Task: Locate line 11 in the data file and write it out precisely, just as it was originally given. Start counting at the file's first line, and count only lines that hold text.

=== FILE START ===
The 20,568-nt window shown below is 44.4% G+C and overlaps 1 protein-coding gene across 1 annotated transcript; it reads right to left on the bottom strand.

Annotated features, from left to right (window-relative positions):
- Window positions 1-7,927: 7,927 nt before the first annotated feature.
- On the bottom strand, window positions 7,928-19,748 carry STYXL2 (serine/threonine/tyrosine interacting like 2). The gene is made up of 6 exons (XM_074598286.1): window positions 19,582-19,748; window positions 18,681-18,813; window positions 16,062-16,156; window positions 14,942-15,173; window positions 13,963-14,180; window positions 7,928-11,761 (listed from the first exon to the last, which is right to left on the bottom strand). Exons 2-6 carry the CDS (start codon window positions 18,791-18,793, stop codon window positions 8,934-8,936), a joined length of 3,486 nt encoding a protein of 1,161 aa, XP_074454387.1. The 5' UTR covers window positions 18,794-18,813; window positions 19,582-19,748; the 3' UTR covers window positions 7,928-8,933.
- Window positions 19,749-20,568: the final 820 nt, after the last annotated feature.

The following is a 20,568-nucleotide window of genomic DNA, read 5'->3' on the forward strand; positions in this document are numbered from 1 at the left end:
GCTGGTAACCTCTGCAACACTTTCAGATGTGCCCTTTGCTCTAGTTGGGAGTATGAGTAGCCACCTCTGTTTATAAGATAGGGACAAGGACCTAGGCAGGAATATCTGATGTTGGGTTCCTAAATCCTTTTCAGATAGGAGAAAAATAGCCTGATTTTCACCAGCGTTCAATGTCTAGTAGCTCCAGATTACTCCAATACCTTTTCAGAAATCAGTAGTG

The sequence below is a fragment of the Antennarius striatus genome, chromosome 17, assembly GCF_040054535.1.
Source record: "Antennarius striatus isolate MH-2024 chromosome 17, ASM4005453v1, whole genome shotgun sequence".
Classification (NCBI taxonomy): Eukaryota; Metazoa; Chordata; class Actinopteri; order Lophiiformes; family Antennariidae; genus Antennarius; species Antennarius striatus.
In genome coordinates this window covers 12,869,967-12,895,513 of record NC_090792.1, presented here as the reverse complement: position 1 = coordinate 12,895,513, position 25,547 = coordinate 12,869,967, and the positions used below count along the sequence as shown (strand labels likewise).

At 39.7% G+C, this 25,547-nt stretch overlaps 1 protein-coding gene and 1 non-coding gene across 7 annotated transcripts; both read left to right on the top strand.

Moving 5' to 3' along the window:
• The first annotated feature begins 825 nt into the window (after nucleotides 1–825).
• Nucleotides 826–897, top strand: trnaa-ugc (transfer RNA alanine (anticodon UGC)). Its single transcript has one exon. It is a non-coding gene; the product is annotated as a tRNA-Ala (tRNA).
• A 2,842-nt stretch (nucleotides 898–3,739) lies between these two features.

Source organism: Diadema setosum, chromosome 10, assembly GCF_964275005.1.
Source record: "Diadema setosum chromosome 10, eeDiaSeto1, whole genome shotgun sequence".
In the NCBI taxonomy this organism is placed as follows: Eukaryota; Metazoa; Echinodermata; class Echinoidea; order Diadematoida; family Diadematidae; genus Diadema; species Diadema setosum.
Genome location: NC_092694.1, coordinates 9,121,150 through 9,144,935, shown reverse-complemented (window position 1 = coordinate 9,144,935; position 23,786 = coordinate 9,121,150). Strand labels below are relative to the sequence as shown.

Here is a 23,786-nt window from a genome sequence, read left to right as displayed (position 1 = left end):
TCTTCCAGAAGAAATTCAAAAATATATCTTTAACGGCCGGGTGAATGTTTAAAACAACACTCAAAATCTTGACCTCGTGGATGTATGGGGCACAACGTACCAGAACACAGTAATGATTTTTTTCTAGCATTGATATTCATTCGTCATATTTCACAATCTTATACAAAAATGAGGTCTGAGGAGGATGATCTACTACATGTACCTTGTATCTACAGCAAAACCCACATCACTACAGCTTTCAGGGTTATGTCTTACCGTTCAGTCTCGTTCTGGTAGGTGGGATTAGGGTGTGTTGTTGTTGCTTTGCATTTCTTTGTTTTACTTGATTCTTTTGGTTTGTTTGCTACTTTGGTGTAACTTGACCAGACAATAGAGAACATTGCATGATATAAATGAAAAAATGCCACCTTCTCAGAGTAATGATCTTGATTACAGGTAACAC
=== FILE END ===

In genome coordinates this window covers 12,869,967-12,895,513 of record NC_090792.1, presented here as the reverse complement: position 1 = coordinate 12,895,513, position 25,547 = coordinate 12,869,967, and the positions used below count along the sequence as shown (strand labels likewise).